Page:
She wields considerable influence over American fashion. Runway shows don't start until she arrives. Designers succeed because she anoints them. Trends are created or crippled on her command. But Anna Wintour, editor in chief of Vogue, says she is determined to use her power for good, not evil. Despite her reputation for being icy and inscrutable, despite the severe perfection of her hairstyle and wardrobe, Wintour has taken it upon herself to act as something of a den mother to fledgling designers and worthy causes.
Since taking over the Condé Nast publication in 1988, Wintour has guarded the magazine's No. 1 status among fashion publications in both circulation and prestige. But she has brought the magazine's tone down from its Olympian heights, acknowledging that trends are as likely to start from the ground as be decreed from on high and offering tips on how to get runway looks for real-wage prices. Part of this is out of necessity: to maintain a high circulation, she must appeal to as broad an audience as possible. But she has proved herself committed to discovering and fostering new talent. In 2003, for example, she joined the Council of Fashion Designers of America in creating a fund that each year will bestow money and guidance on at least two emerging designers.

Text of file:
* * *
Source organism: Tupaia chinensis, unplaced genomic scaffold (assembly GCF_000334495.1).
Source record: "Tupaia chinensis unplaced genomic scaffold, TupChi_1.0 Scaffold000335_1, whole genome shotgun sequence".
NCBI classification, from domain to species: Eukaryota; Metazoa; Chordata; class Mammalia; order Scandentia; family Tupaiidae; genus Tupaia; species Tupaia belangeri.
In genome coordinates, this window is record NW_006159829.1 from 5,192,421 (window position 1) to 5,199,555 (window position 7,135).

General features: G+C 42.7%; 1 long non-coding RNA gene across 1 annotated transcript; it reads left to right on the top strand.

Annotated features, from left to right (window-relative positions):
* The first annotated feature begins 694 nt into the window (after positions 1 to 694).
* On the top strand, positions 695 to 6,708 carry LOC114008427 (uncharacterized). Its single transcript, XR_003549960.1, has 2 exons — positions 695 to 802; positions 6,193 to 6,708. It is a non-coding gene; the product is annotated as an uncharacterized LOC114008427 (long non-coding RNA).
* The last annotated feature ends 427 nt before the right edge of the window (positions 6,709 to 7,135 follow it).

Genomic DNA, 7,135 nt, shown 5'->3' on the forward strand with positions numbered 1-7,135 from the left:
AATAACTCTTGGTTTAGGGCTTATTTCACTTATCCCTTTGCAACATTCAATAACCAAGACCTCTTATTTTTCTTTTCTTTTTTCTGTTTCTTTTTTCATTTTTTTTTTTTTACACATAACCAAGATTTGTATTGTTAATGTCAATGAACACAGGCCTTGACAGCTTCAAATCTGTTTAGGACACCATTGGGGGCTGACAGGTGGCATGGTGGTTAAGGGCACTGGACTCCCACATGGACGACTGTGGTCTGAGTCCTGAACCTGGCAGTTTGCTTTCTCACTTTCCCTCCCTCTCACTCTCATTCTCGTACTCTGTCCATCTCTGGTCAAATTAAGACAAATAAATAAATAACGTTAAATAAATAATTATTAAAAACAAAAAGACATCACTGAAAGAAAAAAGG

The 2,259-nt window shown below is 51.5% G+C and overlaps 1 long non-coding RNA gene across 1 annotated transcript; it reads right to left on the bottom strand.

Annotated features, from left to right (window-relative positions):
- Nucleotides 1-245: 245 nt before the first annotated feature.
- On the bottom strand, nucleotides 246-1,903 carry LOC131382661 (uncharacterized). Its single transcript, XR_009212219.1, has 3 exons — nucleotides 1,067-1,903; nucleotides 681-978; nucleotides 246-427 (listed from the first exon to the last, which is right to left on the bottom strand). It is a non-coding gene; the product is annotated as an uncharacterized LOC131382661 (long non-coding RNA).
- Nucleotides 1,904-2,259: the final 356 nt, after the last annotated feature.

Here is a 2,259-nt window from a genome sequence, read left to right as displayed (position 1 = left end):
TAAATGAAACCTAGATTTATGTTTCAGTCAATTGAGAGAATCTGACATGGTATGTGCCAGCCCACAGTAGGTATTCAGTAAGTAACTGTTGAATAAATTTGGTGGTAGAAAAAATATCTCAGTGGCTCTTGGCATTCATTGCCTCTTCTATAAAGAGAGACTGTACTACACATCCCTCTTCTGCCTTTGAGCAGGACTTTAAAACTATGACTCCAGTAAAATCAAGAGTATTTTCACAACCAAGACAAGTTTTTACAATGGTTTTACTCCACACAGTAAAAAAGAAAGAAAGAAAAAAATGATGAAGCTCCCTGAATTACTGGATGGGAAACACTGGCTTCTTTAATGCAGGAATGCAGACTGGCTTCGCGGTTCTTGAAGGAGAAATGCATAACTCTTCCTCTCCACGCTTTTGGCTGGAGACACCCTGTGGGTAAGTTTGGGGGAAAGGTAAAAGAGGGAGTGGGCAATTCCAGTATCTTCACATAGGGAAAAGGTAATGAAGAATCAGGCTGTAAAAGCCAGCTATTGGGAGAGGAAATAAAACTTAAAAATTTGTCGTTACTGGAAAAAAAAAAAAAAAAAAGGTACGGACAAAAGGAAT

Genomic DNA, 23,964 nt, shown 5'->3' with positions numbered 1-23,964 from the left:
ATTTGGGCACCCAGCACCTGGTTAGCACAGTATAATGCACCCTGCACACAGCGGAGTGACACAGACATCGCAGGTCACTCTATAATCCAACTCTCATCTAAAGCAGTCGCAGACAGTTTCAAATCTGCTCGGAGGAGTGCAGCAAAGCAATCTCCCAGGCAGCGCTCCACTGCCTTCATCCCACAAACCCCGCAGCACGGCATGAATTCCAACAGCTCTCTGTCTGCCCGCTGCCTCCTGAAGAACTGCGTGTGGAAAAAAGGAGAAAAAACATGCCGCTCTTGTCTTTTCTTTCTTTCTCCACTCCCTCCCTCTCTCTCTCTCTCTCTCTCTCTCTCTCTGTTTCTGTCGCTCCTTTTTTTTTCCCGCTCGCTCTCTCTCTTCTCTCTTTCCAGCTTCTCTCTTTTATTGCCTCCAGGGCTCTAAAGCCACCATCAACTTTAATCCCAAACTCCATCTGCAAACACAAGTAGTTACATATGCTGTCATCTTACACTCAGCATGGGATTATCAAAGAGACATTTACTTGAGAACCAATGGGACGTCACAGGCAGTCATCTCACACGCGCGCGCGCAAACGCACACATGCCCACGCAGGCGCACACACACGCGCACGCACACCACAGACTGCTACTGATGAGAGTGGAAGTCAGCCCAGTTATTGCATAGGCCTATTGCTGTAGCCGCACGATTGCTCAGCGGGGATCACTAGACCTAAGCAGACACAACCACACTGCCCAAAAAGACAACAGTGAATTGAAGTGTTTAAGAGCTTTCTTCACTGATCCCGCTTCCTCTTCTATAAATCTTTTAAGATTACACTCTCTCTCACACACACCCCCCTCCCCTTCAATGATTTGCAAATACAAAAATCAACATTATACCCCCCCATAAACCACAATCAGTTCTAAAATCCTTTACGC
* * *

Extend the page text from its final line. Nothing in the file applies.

From her perch, she has also taken on social issues and urged others in the industry to do the same. "I have always believed that it is important to understand Vogue's mission in broad and socially responsible terms," she says. Last year she got Vogue to contribute money to open beauty salons in Kabul, creating jobs for newly liberated Afghan women; a story on the project ran in the magazine. After 9/11, she organized the sale of specially designed T shirts to benefit a Twin Towers fund and spearheaded a p.r. campaign to get people shopping again.
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